Religious Fundamentalism: A Man Sits at a Table

Opinions expressed here are my own, not those of the church I serve or any other person. 

  A man sits on a chair at one end of a table in a room near a single bare light. He holds a paring knife in his hand.

   An apple sits on the surface of the table in front of him. He is not hungry, or tired or imaginative. He looks at the apple from time to time but makes no move to grasp it.

   After what might be a long while, or might be only an instant, he begins to consider the apple more closely. 

   The apple is not perfect. One side of the apple seems to rise higher than the other. The symmetry is spoiled. The apple looks right to him but he cannot say why, since it is obviously less than the perfect apple. He considers his willingness to accept the apple on the surface of the table even though it is only pleasingly, not perfectly proportioned.

   A man sits at a table. He has definite feelings about beauty. For him, beauty is at the center of the core, and out from there. He wants to see the core of the apple but he does not know why he wants to see the core, and so he sits, quietly, as ever, as never, and holds the paring knife in his hand.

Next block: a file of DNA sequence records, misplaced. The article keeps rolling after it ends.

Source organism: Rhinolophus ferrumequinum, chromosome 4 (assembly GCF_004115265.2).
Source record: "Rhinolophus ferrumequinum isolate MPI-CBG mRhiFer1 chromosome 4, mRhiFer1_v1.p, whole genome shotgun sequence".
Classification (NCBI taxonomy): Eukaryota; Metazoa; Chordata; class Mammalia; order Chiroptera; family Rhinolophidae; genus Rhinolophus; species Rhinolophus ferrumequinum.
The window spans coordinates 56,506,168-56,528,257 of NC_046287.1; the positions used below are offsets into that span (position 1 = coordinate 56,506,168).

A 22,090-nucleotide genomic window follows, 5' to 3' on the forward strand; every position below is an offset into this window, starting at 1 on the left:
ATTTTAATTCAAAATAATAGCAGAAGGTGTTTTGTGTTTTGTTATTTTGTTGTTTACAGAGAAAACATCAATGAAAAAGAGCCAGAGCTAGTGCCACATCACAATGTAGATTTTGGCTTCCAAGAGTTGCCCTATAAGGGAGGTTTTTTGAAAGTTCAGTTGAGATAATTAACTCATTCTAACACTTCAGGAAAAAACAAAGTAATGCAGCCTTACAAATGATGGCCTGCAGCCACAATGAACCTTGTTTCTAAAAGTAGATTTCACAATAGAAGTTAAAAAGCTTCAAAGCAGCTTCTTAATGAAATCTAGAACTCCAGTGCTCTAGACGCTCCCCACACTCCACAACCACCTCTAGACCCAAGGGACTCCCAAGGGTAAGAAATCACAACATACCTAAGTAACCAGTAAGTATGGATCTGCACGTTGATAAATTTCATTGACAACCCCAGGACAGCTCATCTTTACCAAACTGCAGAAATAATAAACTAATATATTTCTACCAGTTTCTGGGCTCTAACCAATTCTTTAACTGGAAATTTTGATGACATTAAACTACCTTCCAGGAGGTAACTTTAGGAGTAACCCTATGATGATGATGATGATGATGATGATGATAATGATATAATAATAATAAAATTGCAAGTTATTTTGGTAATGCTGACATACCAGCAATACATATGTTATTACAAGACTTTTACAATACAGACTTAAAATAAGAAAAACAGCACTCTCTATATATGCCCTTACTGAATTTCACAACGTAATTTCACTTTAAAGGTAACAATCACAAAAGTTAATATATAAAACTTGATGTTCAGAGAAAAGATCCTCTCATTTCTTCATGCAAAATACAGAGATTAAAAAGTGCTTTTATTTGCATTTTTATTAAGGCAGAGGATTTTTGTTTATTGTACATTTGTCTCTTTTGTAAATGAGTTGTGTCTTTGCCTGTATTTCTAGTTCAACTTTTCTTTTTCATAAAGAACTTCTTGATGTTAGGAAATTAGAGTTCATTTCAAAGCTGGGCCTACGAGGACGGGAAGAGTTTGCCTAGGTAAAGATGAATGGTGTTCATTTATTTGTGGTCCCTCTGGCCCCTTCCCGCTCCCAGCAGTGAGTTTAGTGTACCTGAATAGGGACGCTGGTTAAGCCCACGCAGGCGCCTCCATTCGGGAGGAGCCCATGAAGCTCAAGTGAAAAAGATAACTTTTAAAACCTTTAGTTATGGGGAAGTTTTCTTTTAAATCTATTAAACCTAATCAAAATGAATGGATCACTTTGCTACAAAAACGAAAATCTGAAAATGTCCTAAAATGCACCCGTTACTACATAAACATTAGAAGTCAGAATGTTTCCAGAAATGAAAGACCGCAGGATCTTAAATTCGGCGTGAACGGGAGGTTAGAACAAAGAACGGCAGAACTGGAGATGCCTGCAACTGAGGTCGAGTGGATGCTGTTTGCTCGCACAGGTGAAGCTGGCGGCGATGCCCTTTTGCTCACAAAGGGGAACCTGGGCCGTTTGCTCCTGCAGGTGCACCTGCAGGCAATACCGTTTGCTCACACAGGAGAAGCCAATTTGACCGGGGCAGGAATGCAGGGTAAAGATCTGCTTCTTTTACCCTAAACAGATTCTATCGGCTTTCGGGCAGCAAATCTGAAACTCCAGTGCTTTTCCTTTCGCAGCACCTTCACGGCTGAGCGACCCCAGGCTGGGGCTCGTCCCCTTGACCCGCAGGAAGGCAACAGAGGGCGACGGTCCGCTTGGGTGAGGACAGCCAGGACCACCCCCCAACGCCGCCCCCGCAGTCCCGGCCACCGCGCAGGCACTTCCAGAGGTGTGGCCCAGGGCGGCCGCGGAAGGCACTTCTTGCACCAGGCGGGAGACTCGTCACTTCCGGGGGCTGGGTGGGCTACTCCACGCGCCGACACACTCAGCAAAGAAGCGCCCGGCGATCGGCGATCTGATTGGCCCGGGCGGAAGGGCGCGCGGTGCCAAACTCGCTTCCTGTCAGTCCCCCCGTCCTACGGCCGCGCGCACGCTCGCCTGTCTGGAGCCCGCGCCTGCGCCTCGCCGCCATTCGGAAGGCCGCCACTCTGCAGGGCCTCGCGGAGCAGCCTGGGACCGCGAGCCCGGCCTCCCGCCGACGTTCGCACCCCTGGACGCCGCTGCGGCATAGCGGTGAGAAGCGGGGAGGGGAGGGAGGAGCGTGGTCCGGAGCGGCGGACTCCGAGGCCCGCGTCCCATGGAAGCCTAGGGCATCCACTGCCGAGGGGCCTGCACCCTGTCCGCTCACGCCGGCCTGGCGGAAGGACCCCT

The apple sits on the surface of the table. Does the apple know a man is waiting? Does the apple wait as well?

2 thoughts on “Religious Fundamentalism: A Man Sits at a Table”

  1. Might the fellow also be thinking that some apples have been known to contain worms, and he doesn’t have the stomach to try and cut the good fruit from the spoiled? After all, who is to judge what is and is not good? (this imagery can take you in a hundred directions!)

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